Bonita Yarboro of Hamden, Conn., at the Boston demonstration against racism in August 2017. Photo (cc) 2017 by Dan Kennedy.

Four years ago this summer, I walked alongside upwards of 40,000 demonstrators in Boston who were protesting their anger and disgust at Donald Trump over his racist response to the deadly right-wing violence in Charlottesville, Virginia — and to a few cranks who had gathered on the Boston Common to express their racist views. The crowd chanted; I did not. The crowd held signs; I did not. I was careful to keep my press pass visible as well.

I wasn’t there to be “objective,” to invoke a much-misunderstood word. Besides, as an opinion journalist, I’m free to say and write what I believe. But the tradition in journalism is that all us, whether we work the straight-news or the opinion side of the street, need to maintain our independence. We don’t contribute money to political candidates or put partisan signs on our lawn. We don’t write or talk about who we’re going to vote for. (I’ve made one exception during my career, making it clear that I would vote for whoever was opposing Trump.) And we don’t take part in protests or demonstrations.

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Following the police killings of George Floyd and Breonna Taylor, that old rule has been subjected to new scrutiny. Last July, for instance, The Boston Globe announced that it would amend its ethics policy to allow staff members to take part in Black Lives Matter rallies.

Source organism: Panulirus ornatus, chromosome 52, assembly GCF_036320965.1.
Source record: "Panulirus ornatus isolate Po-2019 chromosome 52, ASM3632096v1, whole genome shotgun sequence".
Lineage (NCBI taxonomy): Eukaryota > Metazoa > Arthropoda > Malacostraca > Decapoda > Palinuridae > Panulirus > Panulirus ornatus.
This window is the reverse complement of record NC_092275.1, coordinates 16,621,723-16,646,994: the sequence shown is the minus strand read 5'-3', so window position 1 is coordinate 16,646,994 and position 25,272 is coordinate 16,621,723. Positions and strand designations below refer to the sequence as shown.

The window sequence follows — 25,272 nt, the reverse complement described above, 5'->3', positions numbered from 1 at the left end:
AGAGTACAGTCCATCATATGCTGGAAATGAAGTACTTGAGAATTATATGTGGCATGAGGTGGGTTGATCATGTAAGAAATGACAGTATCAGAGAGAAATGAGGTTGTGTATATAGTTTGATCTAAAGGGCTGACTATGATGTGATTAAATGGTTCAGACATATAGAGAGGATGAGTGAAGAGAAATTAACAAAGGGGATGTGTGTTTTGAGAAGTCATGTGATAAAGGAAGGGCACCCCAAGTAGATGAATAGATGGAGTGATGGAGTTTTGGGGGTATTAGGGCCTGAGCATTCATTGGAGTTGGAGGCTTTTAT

Although I have no affiliation with the Globe, the change did affect my thinking. Since then, I’ve participated in a local Black Lives Matter march and, just last week, a demonstration on behalf of transgender dignity.

And on Thursday, a large and overdue hole was punched in the wall when NPR public editor Kelly McBride wrote that its journalists could now participate in certain activities that had long been forbidden — not just by NPR but by practically all news organizations. She wrote:

NPR rolled out a substantial update to its ethics policy earlier this month, expressly stating that journalists may participate in activities that advocate for “the freedom and dignity of human beings” on both social media and in real life.

The new policy eliminates the blanket prohibition from participating in “marches, rallies and public events,” as well as vague language that directed NPR journalists to avoid personally advocating for “controversial” or “polarizing” issues….

The new NPR policy reads, “NPR editorial staff may express support for democratic, civic values that are core to NPR’s work, such as, but not limited to: the freedom and dignity of human beings, the rights of a free and independent press, the right to thrive in society without facing discrimination on the basis of race, ethnicity, gender, sexual identity, disability, or religion.”

As McBride describes it, the policy is going to lead to a lot of friction and questions in NPR-affiliated newsrooms. Taking part in demonstrations on behalf of a political candidate or a piece of legislation will still be forbidden, leading some to question whether the changes go far enough.

And though McBride cited Black Lives Matter and Pride as obvious causes that staff members would be allowed to support, there are plenty of causes that you could argue are related to “the freedom and dignity of human beings” that are also cultural hot buttons. For instance, what about pro-choice or pro-life rallies? Or Palestinian rights versus support for Israel? This isn’t going to be easy.

The irony is that NPR is probably the most balanced of our major news organizations. I don’t mean that as praise. Its devotion to both-sides-ism and false equivalence during the Trump years and their aftermath has at times driven me to distraction. Of course, in a large and diverse news organization like NPR, there are many exceptions, as well as an admirable devotion to truth-telling journalism. But, all too often, NPR has been at the forefront of normalizing the profoundly abnormal.